Are you interested in learning if your site is responsive, go to ami.responsivedesign.is/ and enter your URL. It will show you how your site appears on a PC, phone, tablet and laptop. You should also check on an actual device, however, the tool is very helpful at catching errors before you go too far in building your site.
There are sites, such as designmodo.com/responsive-design-examples/, which offer great examples of sites with responsive designs. They also cover common problems and how to get around them. For example, they suggest using pie charts instead of data tables, so users with small screens don't have to scroll vertically and horizontally if they need to enlarge the data.
Responsive websites change their layout to adapt to the user's screen size. Google recommends webmasters use responsive designs, although any site which renders well on mobile devices is fine. You could also have a standalone mobile site (m. URL), but this requires the most upfront work and expense. There are also adaptive sites. These are not common though. When a web designer creates an adaptive website, they design layouts for at least six common screen sizes. Obviously, responsive designs are the most popular as they work for all screen sizes and require the least expense to develop.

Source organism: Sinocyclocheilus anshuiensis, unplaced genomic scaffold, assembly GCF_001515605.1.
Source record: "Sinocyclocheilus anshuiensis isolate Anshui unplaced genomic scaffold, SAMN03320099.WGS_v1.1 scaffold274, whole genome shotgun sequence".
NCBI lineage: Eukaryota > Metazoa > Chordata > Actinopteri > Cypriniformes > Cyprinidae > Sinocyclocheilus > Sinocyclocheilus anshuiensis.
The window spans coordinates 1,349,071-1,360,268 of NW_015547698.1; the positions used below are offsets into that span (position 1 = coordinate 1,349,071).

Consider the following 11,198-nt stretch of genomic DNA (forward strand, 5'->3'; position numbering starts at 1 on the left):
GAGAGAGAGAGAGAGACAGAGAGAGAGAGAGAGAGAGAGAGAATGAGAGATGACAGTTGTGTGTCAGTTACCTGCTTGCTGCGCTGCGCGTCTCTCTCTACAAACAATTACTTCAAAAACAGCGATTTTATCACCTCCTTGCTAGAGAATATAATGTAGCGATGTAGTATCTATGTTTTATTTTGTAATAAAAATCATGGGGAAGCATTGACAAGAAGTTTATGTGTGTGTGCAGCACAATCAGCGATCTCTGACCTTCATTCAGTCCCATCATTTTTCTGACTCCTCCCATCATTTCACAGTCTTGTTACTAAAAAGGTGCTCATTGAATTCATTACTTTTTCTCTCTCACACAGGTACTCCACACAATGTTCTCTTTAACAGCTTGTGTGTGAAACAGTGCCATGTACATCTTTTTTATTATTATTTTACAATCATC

Examples of sites who have perfect responsive designs include The Boston Globe. It adjusts from one to three columns depending on the user's screen size. The Sasquatch! Music Festival website also manages a beautiful responsive design, even with videos and superb graphics.
One nice design trend to come from responsive websites is minimalist designs. Large hero images which scale well with a simple message look lean and efficient. Designers are leaving out extraneous elements that take away from the main focus. It is helping with conversions as visitors are not distracted by the design itself. For more information click here https://www.reddit.com/r/web_design/comments/gge4wc/there_was_this_website_that_showed_what_a_well/.